Water clarity in Lake Tahoe is measured using a Secchi Disk.  The Secchi disk is a white disk that is lowered into a body of water.  The clarity measurement is then obtained by seeing how far the Secchi disk can lowered into the water while still remaining visible.  In Lake Tahoe, the clarity has historically been remarkable, with data suggesting clearness to approximately 120 feet.  While the lake is nowhere near that clear now, currently hovering around 70 feet, it is still a measure of how the lake is currently faring in its ever-expanding use.

Water clarity is an important indicator of lake health.  One of the reasons for Lake Tahoe’s remarkable clarity is due to the amount of rain that falls directly on the lake.  Approximately 40% of rainfall that contributes to the lakes watershed is directly onto the lake itself.  This is a very large amount of water that does not have to flow into the lake via runoff, meaning that the clarity is not negatively impacted.

Several measures have been taken to increase Lake Tahoe’s clarity levels, including the very popular “Keep Tahoe Blue” campaign (more information can be found here).  Another important tactic is the institution of the Lake Tahoe Total Maximum Daily Load, which WETLAB has previously written about here.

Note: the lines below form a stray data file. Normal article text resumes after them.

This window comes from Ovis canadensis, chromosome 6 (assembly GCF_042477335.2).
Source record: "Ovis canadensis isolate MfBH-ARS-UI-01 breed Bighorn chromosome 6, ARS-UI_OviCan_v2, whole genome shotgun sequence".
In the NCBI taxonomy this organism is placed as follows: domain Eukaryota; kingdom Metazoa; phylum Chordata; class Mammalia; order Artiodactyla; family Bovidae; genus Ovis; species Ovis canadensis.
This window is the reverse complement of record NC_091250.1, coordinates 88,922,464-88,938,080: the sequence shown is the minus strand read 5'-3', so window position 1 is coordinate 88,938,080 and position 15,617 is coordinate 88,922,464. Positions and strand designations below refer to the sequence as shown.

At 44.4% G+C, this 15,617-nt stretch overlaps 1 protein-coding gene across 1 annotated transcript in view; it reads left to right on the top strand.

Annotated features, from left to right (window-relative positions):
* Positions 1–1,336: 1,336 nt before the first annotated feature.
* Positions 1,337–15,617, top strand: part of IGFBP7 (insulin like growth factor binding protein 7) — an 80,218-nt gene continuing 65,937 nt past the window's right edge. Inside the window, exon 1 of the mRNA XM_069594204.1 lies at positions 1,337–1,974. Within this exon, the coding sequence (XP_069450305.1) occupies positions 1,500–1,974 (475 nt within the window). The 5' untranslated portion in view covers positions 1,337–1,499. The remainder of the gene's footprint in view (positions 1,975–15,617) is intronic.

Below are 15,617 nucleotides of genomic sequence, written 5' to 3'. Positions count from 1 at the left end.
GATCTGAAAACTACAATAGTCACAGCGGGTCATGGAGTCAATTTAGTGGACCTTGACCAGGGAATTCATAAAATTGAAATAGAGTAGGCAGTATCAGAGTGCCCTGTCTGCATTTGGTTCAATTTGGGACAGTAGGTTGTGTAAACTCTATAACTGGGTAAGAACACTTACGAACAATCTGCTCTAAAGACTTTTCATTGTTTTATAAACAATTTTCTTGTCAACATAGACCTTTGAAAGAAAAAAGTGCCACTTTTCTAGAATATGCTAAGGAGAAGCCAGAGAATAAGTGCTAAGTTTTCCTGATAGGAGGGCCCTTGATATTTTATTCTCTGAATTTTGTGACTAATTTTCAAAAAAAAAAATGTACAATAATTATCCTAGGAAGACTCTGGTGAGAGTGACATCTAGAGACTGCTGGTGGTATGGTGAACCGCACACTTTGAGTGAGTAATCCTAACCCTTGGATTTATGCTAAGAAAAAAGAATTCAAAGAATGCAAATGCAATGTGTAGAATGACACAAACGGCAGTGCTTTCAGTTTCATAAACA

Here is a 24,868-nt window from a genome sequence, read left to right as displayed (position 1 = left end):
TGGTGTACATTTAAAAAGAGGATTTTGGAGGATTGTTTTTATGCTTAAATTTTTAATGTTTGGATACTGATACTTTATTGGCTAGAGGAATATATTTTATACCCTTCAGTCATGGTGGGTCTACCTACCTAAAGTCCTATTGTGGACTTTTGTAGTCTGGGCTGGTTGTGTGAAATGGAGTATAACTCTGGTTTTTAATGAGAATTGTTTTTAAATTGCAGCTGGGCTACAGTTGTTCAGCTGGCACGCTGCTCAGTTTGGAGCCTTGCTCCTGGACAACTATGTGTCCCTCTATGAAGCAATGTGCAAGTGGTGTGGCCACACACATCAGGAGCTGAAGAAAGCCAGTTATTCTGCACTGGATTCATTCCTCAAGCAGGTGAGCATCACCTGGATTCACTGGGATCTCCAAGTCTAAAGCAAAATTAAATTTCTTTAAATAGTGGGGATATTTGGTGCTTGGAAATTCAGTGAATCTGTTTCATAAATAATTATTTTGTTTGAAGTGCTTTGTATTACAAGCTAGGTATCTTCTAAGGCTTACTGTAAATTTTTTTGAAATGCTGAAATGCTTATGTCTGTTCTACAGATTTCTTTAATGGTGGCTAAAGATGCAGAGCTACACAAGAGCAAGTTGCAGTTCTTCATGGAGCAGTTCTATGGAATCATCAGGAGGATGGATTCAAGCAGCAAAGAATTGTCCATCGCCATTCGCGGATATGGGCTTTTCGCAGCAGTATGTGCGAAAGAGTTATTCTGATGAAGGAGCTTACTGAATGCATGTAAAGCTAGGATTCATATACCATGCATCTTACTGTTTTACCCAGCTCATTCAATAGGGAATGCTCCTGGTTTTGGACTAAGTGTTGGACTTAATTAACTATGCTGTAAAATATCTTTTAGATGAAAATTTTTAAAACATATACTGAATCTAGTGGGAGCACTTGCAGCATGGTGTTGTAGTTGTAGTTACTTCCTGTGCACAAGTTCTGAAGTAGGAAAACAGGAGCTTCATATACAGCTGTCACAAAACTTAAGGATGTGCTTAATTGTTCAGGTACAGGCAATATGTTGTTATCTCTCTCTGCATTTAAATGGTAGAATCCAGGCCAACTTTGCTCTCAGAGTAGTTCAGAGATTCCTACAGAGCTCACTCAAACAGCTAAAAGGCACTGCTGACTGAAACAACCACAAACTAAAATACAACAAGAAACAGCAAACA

According the Reno Gazette-Journal, the recent rains experienced by northern Nevada and Lake Tahoe will ultimately have little impact on lake water levels.  The recent precipitation has pushed Lake Tahoe up to its natural rim, but will drop as the weather continues to warm.

There has been a reported 1.42 inches of rainfall in South Lake Tahoe between May 14 and 25, and just about one inch in Reno-Sparks.

While any rain is good for our local water table, the amount we received in May is simply not enough to make a large difference for the rest of the summer. By the end of the summer, Lake Tahoe is expected to be several feet below its rim.

The long standing drought in California and Nevada shows few signs of stopping anytime soon.

More about this story can be found here.

2015 Seasonal Drought Outlook, Courtesy of the National Weather Service Climate Prediction Center

Photo Credit: Wikipedia

Photo Credit: Wikipedia

As we’ve discussed before, Lake Tahoe gets a lot of attention from both Nevada and California regarding water quality.

Tahoe’s clarity – measured by the depth at which a white disk can be seen from the surface – is the standard used to gauge the alpine lake’s health. But the measurement is taken near the middle, not the shore, painting an incomplete picture of Tahoe’s true health.

But that’s about to change, according to an article from the Nevada Appeal, when the Desert Research Institute (DRI) launches a boat that will collect new water quality data. Thanks to new funding, DRI will conduct regular testing in shallow water environments around Lake Tahoe for the next three years.

“This will give us an idea of what areas of the lake are threatened, what are the hot spots,” DRI staff scientist Brian Fitzgerald told the Nevada Appeal.

The group is using a jet-powered craft, which can go into shallower water than a prop-driven boat, according to the article, and can take continuous readings as it moves along the lakeshore.

The DRI boat will take water quality measurements including turbidity, translucidity and chlorophyll content, all components of clarity.